The uniqueness of the Jewish head covering is implied in the blessing we recite each morning, when we thank Gd for "crowned Israel with splendor" (Talmud, Berachot 60b).
Many wonder on the need to cover the head. At home, in the street, at work… some answers…
The Talmud teaches us that the purpose of wearing the kippah is to remind us that Gd is the Supreme Authority “over above us" (Kiddushin 31a). Since our actions generally arouse an inner awakening, placing "something" tangible and symbolic above our heads can reinforce the idea that Gd is constantly watching us. The kippah is therefore a means of expressing our deep sense of respect for Gd. As long as we are in the synagogue or sitting at the Shabbat table, it is easy for us to think of Gd. But ideally, awareness of our Jewish identity should dominate every aspect of our lives: our relationships with others, the way we conduct our business, our worldview. It is therefore significant that the Yiddish word for headgear "yarmulke", comes from the Aramaic "yira malka" which means "fear of the King".
In Hebrew, the headgear is called "kippah", literally “dome”.
Wearing the kippah is a way of saying "I am proud to be a Jew". Interestingly, when non-observant Jews travel to Israel, they often wear kippah for the duration of their stay. This may stem from the feeling that the entire Land of Israel has the same degree of holiness as a synagogue. Or the disappearance of this embarrassment that often accompanies the public expression of our Jewishness in the Diaspora.
Wearing the kippah is also a major affirmation because it obliges the wearer to adopt a certain level driving. A person must then think twice before passing in line at the bank, or scolding an incompetent waiter.
Wearing the kippah makes us ambassadors of the Torah and has an impact on everyone else Jews.
The actions of a man wearing the kippah can create kiddush Hashem (sanctification of the divine Name) or conversely a chillul Hashem (desecration of His name). Of course, putting on a kippah does not automatically give us “role model” status. Unfortunately, we sometimes hear that a cultivator has committed certain wrongdoings.
When to wear a kippah
From a biblical point of view, only kohanim (priests), serving in the Temple, had to cover their heads (see Exodus 28: 4) However, for several centuries, it has been the custom that Jewish men wear a kippah in all circumstances, as the Code of Jewish Law states: “It is forbidden to walk 4 cubits without covering the head. »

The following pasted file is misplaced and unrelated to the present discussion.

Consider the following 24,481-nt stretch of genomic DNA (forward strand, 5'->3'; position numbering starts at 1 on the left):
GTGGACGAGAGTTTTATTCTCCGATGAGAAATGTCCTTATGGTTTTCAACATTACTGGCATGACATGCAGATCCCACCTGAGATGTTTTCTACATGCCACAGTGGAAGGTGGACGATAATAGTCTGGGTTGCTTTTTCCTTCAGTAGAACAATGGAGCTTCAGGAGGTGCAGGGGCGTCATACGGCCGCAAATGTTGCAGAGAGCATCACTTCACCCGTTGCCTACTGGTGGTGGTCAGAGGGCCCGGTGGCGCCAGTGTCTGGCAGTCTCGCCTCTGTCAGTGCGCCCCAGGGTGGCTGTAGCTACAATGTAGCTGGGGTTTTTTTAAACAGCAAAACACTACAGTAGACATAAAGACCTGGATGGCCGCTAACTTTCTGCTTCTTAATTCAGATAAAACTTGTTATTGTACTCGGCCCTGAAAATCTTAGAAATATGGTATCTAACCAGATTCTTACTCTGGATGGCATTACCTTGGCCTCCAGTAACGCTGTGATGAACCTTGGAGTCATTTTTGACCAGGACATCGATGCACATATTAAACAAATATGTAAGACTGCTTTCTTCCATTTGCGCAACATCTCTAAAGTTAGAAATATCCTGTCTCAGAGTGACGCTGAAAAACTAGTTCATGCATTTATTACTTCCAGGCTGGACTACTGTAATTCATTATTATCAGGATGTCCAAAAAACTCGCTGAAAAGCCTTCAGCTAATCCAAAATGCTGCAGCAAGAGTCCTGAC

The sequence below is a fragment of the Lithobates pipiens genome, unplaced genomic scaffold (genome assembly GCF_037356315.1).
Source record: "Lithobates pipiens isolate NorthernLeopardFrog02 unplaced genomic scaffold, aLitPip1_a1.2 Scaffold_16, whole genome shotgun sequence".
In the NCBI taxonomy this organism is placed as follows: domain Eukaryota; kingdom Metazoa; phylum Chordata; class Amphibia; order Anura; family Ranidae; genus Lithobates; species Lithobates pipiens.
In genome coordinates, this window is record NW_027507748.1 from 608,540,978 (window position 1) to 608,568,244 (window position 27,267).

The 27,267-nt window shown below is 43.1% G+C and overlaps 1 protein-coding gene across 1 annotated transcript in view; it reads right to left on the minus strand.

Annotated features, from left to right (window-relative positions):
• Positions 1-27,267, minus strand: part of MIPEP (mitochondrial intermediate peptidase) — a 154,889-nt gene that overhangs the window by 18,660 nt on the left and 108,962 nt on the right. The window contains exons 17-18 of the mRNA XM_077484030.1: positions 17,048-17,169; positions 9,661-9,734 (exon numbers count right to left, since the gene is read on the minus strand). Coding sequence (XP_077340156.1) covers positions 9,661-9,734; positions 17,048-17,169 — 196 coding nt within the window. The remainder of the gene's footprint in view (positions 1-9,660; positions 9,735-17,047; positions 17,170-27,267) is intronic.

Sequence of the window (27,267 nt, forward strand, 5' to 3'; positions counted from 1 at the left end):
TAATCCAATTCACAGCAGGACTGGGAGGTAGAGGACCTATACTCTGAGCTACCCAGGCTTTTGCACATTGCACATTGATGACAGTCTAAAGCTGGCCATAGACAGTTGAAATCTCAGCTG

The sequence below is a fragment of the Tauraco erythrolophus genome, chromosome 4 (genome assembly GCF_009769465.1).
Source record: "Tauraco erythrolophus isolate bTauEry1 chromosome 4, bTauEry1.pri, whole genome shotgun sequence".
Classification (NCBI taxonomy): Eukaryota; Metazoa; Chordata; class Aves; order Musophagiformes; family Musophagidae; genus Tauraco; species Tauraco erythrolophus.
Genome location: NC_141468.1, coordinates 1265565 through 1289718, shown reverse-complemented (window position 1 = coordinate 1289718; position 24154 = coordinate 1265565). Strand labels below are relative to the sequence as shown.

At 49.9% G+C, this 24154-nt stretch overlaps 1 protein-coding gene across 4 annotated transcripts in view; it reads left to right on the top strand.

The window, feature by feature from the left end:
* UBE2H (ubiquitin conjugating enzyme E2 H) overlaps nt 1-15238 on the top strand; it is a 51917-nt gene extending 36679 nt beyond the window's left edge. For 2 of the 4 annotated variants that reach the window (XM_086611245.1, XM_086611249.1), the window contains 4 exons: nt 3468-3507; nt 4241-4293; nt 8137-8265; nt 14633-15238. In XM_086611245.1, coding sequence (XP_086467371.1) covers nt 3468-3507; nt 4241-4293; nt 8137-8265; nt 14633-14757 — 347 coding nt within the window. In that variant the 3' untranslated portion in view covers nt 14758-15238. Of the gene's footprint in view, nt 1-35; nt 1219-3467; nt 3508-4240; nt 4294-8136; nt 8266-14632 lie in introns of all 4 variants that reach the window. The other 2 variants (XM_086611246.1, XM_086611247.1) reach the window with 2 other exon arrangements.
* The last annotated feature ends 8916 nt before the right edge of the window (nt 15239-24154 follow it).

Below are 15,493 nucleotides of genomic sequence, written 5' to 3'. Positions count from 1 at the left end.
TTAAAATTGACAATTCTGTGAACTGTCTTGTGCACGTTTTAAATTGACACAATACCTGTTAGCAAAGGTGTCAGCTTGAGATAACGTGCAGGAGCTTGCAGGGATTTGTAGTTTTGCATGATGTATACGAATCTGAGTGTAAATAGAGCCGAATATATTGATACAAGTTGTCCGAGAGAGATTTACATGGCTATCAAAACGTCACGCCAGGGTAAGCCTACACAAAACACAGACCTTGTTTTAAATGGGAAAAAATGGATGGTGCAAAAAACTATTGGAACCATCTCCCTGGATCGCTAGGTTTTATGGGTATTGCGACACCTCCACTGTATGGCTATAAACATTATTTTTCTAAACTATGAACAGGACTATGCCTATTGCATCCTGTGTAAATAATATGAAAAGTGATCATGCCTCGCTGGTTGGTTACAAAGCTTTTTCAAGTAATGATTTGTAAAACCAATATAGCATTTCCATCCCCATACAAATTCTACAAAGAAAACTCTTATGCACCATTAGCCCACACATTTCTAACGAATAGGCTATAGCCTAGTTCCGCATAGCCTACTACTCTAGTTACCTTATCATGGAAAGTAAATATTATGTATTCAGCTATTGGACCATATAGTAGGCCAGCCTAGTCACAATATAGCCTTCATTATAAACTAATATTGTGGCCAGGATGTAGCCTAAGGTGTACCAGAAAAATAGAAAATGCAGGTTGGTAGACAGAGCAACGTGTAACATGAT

Should you wear a kippah when playing sports? This question has been raised recently with all the publicity surrounding Tamir Goodman, an observant Jewish basketball player who is currently causing a stir in the United States. The answer is that it is better to wear a kippah, even a small one, hanging from your hair. (Velcro straps are very effective!) If this is not possible, due to conditions or game rules, it is acceptable to play without a kippah. When swimming or taking a bath, one should not wear a kippah. However, a head covering is obligatory when praying or studying Torah.
What kind of head covering should be used?
In general, anything is acceptable, from a baseball cap to a scarf tied over the head.
Of course, inside a synagogue, it is more respectful to use a simple kippah.
How big should she be?
According to Rav Moshe Feinstein, the minimum measurement is "anything that can be called headgear". According to Rav Ovadia Yossef, the kippah should be wide enough to be visible from all sides.
The style of kippah one wears is indicative of an interesting sociological phenomenon, it often denotes a person's affiliation to a certain group.
Thus, Yeshivist-style Jews wear a black velvet kippah. Zionist Jews often wear a colored crocheted kippah.
Many Chassidic Jews wear a fur hat (shtreimel or spodik) on Shabbat and holidays. Furthermore, many men also wear a hat during prayer to increase their awareness of the presence of the Almighty when they stand before Him (Mishna Berura 183:11).
The kippah at work
What happens if wearing a kippah conflicts with practicing a job or our chances of promotion?
Rav Moshe Feinstein writes that in some cases it is possible to be lax. For example, a lawyer may not serve his client properly if the juror is distracted by his kippah. US Senator Joe Lieberman may be using similar reasoning. This can of course work both ways.
An influential businessman once told me that for every customer he "lost" because of his kippah, he gained two who lived up to that statement. for his integrity and courage in wearing the kippah.
A story relates that Rabbi Levi Yitzchak of Berdichev once saw a man running. He called out to her: "Where will you run to?" "I'm going to work," replied the man.
"But maybe your livelihood is just in the other direction and you're drifting away from it!" retorted the Rebbe
Source: Shraga SIMMONS.